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To stop the inundation of her teares.
Which too much minded by her felfe alone,
May be put from her by societie.
Now doe you know the reason of this hast?

Fri. I would I knew not why it should be sowed.
Looke fir here comes the lady towards my cell.,

Enter Iuliet.

Par. Happily met my lady and my wife.
Iu. That may be fir, when I may be a wife.
Pa. That may be, most be loue, on Thursday next.
Iu. What must be shalt be.
Fri. Thats a certaine text.
Par. Come you to make confession to this father?
Iu. To answere that, I should confefe to you.
Pa. Do not denie to him, that you loue me.
iu. I will confesse to you that I loue him.
Par. So will ye, I am sure that you loue me.

Lua If I do so, it will be of more price,
Being spoke behind your backe, then to your face.

Par. Poore soule thy face is much abusd with teares.

lu. The teares haue got small victorie by that, For it was bad inough before their spight.

Pa. Thou wrongst it more then teares with that report.

lu. That is no Naunder fir, which is a truth, And what I spake, I spake it to my face.

Pa. Thy face is mine, and thou hast naundred it.

Iu. It may be fo, for it is not mine owne.
Are you at leisure, holy father now,
Or shall I come to you at euening masse ?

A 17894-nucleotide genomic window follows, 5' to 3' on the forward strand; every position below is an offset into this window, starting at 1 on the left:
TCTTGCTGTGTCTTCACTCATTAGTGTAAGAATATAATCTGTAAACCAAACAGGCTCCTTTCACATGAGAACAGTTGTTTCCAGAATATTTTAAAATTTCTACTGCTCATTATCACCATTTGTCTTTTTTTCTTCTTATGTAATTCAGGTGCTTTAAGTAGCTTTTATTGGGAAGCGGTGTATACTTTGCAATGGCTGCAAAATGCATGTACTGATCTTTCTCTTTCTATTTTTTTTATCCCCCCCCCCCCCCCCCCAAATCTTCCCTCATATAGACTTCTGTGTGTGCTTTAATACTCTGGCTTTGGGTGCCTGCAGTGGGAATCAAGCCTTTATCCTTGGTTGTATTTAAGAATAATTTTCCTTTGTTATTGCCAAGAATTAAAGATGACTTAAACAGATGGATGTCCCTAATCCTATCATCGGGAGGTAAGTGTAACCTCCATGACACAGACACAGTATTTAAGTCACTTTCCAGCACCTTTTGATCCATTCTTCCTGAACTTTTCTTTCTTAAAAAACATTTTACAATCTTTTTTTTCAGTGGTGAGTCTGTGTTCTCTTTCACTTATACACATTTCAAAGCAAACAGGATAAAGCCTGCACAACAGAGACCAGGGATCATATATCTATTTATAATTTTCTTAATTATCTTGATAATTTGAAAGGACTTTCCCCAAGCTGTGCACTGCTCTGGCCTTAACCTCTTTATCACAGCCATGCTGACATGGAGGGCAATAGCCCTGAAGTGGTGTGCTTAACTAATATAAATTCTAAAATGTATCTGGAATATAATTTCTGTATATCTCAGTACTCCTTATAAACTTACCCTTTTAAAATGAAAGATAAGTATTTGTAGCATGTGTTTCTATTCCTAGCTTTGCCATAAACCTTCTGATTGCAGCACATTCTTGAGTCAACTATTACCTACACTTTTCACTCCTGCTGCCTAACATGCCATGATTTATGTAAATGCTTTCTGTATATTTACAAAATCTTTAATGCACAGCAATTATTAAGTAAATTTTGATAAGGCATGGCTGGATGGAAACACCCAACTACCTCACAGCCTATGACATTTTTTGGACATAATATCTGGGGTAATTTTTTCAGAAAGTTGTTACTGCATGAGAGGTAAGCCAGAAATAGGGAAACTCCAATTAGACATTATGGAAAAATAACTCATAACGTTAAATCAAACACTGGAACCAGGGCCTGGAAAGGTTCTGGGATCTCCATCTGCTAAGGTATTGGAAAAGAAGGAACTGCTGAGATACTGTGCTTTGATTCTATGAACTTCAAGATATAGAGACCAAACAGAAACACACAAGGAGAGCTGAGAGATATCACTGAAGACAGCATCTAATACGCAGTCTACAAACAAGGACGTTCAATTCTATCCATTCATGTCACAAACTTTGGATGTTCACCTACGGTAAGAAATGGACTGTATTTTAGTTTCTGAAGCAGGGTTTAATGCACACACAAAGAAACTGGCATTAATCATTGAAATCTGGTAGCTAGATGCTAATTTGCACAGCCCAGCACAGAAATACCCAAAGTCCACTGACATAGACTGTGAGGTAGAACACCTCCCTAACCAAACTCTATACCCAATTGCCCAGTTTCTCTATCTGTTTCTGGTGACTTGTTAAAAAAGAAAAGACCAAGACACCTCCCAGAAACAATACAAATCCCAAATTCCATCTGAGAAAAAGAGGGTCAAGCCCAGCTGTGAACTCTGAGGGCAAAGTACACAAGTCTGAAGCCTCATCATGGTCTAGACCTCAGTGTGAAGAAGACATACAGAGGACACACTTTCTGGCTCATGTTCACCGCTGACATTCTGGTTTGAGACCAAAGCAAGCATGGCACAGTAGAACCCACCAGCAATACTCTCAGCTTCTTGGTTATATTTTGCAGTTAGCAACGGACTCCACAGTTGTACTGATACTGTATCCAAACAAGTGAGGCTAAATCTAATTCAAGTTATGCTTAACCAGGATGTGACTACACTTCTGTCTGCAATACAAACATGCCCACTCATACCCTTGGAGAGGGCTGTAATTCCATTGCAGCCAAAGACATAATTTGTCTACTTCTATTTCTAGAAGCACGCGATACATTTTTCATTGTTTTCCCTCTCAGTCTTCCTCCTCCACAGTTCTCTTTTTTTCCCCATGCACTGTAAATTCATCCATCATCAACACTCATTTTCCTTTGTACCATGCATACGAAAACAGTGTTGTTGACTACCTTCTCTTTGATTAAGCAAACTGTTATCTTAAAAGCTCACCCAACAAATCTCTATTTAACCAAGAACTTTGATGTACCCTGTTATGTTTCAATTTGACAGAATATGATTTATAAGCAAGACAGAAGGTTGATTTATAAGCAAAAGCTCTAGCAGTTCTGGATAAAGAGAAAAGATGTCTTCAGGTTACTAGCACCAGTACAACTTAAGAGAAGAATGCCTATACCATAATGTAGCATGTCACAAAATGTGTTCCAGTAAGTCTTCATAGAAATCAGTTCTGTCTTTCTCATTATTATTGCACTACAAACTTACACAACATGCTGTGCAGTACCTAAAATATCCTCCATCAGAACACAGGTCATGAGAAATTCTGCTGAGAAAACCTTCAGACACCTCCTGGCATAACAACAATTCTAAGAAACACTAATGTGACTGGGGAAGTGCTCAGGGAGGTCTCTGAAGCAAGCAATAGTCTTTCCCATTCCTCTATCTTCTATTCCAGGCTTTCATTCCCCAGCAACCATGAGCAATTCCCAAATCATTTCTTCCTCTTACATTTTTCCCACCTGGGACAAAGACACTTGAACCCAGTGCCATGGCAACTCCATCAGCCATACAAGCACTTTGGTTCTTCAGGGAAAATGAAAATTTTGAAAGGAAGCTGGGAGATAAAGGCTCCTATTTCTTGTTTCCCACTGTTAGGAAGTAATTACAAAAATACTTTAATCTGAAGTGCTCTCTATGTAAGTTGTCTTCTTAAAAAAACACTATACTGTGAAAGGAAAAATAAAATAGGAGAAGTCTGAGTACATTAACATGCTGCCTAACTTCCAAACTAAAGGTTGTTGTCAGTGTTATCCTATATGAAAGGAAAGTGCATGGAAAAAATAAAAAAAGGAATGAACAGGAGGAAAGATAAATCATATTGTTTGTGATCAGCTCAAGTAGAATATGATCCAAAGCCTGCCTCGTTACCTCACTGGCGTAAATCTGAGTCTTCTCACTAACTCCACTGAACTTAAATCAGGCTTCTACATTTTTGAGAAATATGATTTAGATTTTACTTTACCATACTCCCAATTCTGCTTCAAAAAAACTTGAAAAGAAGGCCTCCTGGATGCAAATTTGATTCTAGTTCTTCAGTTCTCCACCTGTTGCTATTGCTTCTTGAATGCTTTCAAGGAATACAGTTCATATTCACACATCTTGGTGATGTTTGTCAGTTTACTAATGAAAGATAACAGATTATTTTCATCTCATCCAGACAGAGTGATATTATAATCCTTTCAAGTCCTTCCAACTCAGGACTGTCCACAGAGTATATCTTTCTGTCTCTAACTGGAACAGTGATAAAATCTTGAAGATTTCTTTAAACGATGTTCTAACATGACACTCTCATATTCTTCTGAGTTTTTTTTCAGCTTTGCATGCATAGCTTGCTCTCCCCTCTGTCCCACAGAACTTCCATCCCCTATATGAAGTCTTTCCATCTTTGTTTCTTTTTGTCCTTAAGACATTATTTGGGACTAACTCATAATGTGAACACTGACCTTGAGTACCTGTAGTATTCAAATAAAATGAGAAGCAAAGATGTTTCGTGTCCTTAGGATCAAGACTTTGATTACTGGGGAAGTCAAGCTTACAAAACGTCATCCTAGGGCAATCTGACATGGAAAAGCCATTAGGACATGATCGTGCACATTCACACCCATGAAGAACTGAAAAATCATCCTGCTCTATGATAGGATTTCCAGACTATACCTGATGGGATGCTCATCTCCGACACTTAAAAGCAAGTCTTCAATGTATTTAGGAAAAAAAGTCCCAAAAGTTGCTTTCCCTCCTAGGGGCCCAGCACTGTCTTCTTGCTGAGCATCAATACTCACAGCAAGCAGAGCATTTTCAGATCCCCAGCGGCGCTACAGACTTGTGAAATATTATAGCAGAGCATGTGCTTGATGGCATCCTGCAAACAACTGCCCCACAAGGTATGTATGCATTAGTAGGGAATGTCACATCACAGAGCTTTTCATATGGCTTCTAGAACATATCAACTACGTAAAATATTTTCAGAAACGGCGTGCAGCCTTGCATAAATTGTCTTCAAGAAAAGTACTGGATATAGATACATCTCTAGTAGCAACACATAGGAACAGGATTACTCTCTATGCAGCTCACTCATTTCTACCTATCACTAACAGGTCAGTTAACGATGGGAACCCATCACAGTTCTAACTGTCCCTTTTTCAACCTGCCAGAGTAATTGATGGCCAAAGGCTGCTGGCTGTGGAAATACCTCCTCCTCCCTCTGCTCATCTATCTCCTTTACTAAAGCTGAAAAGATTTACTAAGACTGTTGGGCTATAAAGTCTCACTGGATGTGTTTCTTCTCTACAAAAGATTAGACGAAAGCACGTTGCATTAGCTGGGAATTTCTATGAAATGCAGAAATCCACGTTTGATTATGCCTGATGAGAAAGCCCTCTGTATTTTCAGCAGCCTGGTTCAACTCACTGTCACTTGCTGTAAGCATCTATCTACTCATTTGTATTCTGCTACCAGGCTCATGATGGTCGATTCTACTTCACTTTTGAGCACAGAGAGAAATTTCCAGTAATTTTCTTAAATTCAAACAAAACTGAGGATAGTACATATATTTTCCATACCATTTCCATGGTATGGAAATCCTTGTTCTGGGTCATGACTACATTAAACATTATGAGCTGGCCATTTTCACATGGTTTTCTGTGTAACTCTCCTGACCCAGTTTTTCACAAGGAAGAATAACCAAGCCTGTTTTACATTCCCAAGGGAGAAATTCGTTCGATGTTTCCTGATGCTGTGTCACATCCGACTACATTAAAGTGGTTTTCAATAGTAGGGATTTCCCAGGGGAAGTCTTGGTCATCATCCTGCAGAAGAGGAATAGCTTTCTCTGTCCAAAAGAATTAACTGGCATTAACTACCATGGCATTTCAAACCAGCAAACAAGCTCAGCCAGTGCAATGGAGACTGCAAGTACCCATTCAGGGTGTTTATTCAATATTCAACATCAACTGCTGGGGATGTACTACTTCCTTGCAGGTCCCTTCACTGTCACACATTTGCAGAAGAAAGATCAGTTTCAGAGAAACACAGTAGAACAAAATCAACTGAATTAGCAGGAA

Fri. My leisure ferues me pensiue daughter now,
My lord we must intreat the time alone.
Pa. Godthield, I should disturbe deuotion,


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Iuliet, on Thursday early will I rowse yee,
Till then adue, and keepe this holy kisse.

lu. O fhut the doore, and when thou hast done fo,
Come weepe with me, past hope, past care, past helpe.

Fri. O Iuliet, I already know thy griefe,
It straines me past the compasse of my wits,
I heare thou must, and nothing may prorogue it,
On Thursday next be married to this countie.

Iu. Tell me not frier that thou hearest of this,
Vnlesse thou tell me how I may prouent it:
If in thy wisedome thou canst giue no helpe,
Do thou but call my resolution wife,
And with this knife, Ile helpe it presently,
God ioynd my heart, and Romeos, thou our hands
And ere this hand by thee to Romeos feald :
Shall be the labell to another deede,
Or my true heart with trecherous reuolt,
Turne to another, this thall day them both :
Therefore out of thy long experienst time,
Giue me some present counsell, or behold